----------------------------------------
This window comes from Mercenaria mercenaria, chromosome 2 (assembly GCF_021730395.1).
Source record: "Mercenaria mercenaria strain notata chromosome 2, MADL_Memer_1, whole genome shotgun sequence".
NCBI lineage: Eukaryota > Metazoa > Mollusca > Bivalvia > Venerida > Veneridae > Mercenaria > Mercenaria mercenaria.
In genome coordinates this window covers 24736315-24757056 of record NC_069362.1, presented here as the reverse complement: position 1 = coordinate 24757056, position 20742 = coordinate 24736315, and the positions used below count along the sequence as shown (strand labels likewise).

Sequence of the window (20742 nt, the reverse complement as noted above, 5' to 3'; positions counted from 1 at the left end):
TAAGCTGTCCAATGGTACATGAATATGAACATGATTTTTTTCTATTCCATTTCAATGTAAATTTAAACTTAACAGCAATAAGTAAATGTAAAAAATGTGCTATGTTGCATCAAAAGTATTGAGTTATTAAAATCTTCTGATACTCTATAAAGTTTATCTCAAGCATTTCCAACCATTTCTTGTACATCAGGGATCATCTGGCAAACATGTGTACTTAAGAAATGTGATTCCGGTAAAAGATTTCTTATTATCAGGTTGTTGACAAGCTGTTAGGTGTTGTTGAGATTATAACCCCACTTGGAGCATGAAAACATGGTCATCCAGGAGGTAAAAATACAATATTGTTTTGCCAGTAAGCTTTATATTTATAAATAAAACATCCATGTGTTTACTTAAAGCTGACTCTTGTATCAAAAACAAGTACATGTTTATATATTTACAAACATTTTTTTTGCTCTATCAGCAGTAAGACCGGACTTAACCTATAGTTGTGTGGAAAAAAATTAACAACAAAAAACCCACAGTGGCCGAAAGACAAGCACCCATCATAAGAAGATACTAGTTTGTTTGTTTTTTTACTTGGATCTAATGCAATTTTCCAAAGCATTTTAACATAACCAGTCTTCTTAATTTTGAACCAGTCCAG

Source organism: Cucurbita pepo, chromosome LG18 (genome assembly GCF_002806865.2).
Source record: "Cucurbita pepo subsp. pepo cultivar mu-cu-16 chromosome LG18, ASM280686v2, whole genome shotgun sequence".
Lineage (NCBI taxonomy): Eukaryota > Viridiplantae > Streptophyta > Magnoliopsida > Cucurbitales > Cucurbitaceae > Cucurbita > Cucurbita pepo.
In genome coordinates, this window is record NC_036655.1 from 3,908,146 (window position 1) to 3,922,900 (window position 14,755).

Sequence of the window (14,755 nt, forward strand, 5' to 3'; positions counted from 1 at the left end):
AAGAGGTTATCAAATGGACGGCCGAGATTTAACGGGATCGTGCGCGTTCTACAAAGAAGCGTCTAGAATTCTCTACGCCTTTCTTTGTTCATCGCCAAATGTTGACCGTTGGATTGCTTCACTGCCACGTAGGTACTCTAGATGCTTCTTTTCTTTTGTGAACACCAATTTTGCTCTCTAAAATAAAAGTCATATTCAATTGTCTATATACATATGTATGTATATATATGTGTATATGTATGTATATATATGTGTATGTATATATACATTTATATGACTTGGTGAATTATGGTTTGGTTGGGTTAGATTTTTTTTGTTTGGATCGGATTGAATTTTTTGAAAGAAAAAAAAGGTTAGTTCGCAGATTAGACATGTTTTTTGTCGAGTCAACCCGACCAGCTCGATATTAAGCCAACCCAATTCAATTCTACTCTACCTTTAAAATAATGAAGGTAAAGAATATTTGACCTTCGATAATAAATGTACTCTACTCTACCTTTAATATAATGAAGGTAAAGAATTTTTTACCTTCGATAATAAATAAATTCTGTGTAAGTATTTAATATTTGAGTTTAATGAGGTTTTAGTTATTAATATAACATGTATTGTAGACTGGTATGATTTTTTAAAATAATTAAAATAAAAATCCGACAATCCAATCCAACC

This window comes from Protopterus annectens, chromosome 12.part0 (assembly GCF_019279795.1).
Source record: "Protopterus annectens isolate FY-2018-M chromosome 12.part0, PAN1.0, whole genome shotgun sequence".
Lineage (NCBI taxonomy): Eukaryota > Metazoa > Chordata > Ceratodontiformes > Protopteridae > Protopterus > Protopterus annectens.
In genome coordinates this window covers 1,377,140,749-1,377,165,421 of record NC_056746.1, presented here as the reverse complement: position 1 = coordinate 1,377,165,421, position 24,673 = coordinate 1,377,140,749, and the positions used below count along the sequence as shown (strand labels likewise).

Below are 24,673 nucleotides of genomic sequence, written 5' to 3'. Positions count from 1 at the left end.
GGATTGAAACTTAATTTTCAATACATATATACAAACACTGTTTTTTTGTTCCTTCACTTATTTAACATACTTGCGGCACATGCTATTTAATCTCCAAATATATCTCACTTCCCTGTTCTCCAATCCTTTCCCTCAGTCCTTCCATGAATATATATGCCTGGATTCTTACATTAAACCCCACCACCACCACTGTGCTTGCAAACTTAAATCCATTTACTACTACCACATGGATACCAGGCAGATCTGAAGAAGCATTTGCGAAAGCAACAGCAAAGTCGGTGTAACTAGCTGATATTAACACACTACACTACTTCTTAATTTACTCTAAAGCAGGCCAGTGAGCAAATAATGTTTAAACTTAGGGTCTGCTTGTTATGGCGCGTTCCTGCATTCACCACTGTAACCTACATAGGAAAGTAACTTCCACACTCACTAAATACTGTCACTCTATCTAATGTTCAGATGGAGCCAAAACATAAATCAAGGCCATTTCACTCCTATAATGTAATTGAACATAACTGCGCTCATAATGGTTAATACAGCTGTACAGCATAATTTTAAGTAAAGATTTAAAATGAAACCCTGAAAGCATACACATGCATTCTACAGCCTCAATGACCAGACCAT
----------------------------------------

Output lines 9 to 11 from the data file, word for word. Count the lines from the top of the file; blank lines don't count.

Lineage (NCBI taxonomy): Eukaryota > Viridiplantae > Streptophyta > Magnoliopsida > Cucurbitales > Cucurbitaceae > Cucurbita > Cucurbita pepo.
In genome coordinates, this window is record NC_036655.1 from 3,908,146 (window position 1) to 3,922,900 (window position 14,755).

Sequence of the window (14,755 nt, forward strand, 5' to 3'; positions counted from 1 at the left end):